But, not all of it foundered. The aesthetic movement had its limits, but we should be careful about rejecting it because of the excesses committed by a few of the more flamboyant camp personalities. There was an objective foundation in goodness and beauty in a search for truth – this is what drives us today. I am sure most of the Ritualist priests were pious men, concerned for a vision of the Church involving beauty and a radical position in favour of the poor. And – they were ready to go to prison for their convictions!

This was another thing about English upper class aesthetes – their utter dismay over how the middle class was treating the little working people and poor souls living in the city slums. Priests of such a vision would never get preferment in the viscerally Protestant Establishment, and so they built the slum parishes in Holborn, Whitechapel, Hackney, London Docks and most of the seafaring towns of England’s south coast.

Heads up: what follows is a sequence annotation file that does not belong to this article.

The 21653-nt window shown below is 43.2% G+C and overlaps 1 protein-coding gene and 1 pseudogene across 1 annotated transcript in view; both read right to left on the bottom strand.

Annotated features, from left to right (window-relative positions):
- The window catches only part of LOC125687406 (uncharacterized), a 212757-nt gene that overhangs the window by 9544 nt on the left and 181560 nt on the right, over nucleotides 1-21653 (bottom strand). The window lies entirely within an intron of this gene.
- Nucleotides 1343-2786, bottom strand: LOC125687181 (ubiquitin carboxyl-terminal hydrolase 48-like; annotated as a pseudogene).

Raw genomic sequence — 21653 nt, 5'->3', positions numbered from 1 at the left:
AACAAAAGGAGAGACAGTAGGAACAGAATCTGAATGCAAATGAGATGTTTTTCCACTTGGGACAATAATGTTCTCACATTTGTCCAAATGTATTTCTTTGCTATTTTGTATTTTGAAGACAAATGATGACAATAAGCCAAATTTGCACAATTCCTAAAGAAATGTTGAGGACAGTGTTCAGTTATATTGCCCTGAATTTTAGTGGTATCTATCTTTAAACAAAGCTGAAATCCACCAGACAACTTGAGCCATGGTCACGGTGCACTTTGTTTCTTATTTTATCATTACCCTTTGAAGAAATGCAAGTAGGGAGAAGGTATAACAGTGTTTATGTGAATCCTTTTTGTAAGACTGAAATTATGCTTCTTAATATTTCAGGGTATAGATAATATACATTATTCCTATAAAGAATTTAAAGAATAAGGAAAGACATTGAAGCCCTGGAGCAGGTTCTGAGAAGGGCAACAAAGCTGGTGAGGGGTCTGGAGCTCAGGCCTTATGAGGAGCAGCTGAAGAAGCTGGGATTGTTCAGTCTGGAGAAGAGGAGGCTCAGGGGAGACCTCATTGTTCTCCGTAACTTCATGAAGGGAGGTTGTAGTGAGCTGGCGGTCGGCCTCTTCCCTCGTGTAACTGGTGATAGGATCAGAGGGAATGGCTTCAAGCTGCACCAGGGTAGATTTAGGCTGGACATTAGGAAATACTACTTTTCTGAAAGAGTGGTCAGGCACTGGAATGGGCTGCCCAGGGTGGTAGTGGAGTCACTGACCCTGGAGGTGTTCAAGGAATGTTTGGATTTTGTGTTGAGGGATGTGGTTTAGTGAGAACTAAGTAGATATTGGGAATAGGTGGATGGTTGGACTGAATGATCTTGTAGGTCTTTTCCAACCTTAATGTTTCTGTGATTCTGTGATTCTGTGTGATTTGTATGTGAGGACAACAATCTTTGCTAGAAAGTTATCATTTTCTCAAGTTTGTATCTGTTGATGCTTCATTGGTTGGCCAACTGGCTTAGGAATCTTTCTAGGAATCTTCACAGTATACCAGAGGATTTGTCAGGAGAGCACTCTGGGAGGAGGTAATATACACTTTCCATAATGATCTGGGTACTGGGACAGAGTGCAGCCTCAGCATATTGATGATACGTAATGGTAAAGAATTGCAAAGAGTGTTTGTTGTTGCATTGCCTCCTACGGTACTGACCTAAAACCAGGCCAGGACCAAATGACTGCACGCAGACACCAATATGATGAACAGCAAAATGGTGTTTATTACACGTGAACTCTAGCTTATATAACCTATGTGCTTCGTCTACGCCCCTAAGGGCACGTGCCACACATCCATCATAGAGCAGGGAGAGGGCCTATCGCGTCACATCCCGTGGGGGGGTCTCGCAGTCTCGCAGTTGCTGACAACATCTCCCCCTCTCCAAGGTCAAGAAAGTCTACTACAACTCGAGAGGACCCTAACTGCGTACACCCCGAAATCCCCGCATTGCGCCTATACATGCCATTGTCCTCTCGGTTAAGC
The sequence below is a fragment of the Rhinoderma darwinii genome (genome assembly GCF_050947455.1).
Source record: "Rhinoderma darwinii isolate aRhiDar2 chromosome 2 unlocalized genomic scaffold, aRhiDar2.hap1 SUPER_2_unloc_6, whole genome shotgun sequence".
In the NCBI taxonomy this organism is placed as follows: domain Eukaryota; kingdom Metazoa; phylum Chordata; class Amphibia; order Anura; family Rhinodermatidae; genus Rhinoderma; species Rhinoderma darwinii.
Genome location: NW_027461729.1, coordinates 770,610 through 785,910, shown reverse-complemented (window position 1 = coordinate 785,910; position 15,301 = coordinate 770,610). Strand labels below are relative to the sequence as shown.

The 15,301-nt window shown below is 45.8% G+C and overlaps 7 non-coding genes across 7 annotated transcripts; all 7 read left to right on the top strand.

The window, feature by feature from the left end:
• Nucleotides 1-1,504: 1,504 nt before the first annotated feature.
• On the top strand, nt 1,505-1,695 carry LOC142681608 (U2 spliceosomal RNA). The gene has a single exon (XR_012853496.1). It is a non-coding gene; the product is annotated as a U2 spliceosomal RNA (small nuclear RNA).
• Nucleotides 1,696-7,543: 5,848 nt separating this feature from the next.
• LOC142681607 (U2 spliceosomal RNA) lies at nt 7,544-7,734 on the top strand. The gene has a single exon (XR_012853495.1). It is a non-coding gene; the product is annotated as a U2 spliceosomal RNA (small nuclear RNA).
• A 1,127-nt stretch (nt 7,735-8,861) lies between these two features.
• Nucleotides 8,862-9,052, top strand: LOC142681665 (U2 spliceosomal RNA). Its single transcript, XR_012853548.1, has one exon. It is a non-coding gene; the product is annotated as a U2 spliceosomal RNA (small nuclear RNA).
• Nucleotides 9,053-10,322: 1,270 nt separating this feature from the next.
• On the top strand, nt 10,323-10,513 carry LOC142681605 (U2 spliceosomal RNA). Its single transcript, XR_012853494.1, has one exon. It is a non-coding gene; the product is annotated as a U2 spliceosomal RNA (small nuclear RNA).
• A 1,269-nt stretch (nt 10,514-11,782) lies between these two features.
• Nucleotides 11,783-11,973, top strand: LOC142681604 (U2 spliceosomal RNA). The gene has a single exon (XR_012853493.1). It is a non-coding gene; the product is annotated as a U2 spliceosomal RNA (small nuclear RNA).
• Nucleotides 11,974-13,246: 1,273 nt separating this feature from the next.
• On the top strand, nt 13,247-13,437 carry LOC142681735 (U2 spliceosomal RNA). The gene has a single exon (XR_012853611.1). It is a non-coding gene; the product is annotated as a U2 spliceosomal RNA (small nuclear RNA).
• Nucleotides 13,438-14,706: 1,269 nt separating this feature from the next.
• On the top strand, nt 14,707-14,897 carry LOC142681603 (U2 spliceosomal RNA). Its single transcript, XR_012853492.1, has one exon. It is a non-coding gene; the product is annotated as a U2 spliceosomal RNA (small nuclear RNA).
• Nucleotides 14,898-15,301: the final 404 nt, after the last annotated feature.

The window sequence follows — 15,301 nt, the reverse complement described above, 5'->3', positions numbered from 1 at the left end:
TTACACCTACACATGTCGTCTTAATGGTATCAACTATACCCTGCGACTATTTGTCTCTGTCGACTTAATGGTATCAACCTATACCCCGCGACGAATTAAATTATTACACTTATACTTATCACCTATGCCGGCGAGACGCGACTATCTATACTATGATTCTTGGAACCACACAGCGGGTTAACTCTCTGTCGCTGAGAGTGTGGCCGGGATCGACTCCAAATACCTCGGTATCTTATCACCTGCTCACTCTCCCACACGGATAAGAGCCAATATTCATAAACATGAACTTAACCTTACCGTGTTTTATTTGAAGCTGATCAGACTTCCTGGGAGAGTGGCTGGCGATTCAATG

What of the future? There are many signs of hope in our days. One is having a Pope with aesthetic ideas, a musician and lover of beauty in the liturgy. Another is our arriving at the end of a modern era and young people looking for something different. A Romantic revival? History always repeats itself. An event occurs for the first time as a tragedy, the second time as a farce, as would be seen when comparing Julius Caesar with Mussolini or Frederick the Great with Hitler. A second gothic revival would be utter cynicism! However, there are certain aspects from which we can learn.